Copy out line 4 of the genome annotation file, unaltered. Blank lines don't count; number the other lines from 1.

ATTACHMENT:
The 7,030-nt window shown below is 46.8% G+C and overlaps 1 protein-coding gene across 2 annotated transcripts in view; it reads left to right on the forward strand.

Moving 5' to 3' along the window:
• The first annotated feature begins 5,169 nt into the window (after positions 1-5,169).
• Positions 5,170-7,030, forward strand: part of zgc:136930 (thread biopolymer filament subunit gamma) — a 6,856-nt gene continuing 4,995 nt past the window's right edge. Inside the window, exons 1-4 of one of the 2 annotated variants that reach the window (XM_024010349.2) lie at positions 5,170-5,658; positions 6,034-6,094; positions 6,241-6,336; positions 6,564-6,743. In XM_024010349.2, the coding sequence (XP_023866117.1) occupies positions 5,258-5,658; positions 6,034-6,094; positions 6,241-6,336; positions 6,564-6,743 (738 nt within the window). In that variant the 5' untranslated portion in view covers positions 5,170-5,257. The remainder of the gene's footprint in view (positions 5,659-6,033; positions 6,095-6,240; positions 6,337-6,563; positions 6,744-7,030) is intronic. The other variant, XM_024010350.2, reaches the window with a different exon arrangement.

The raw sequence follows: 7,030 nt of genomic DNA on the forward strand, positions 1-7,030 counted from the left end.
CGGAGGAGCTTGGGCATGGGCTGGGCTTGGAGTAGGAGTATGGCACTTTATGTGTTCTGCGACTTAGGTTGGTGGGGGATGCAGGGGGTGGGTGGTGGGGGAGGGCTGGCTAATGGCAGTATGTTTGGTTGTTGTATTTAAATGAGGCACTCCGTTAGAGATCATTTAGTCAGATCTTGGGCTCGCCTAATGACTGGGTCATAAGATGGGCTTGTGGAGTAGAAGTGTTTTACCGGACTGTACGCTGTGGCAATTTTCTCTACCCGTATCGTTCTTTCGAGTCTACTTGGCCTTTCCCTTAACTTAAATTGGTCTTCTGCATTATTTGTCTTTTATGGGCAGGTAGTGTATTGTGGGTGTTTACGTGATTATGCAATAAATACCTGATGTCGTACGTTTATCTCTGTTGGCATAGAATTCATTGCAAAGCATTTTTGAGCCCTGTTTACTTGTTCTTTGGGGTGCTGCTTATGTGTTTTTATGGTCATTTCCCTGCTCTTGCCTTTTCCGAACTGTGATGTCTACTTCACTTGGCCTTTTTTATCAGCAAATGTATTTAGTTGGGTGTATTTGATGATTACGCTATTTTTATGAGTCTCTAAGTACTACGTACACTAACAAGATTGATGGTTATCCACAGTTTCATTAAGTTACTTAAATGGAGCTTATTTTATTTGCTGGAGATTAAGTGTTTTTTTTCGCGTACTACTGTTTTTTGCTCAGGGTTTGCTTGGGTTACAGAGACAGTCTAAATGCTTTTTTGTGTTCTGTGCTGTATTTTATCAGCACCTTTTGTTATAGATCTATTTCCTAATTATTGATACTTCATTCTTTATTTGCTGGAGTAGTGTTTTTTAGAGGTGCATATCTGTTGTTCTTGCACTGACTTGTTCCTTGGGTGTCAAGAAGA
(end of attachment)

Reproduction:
• Positions 5,170-7,030, forward strand: part of zgc:136930 (thread biopolymer filament subunit gamma) — a 6,856-nt gene continuing 4,995 nt past the window's right edge. Inside the window, exons 1-4 of one of the 2 annotated variants that reach the window (XM_024010349.2) lie at positions 5,170-5,658; positions 6,034-6,094; positions 6,241-6,336; positions 6,564-6,743. In XM_024010349.2, the coding sequence (XP_023866117.1) occupies positions 5,258-5,658; positions 6,034-6,094; positions 6,241-6,336; positions 6,564-6,743 (738 nt within the window). In that variant the 5' untranslated portion in view covers positions 5,170-5,257. The remainder of the gene's footprint in view (positions 5,659-6,033; positions 6,095-6,240; positions 6,337-6,563; positions 6,744-7,030) is intronic. The other variant, XM_024010350.2, reaches the window with a different exon arrangement.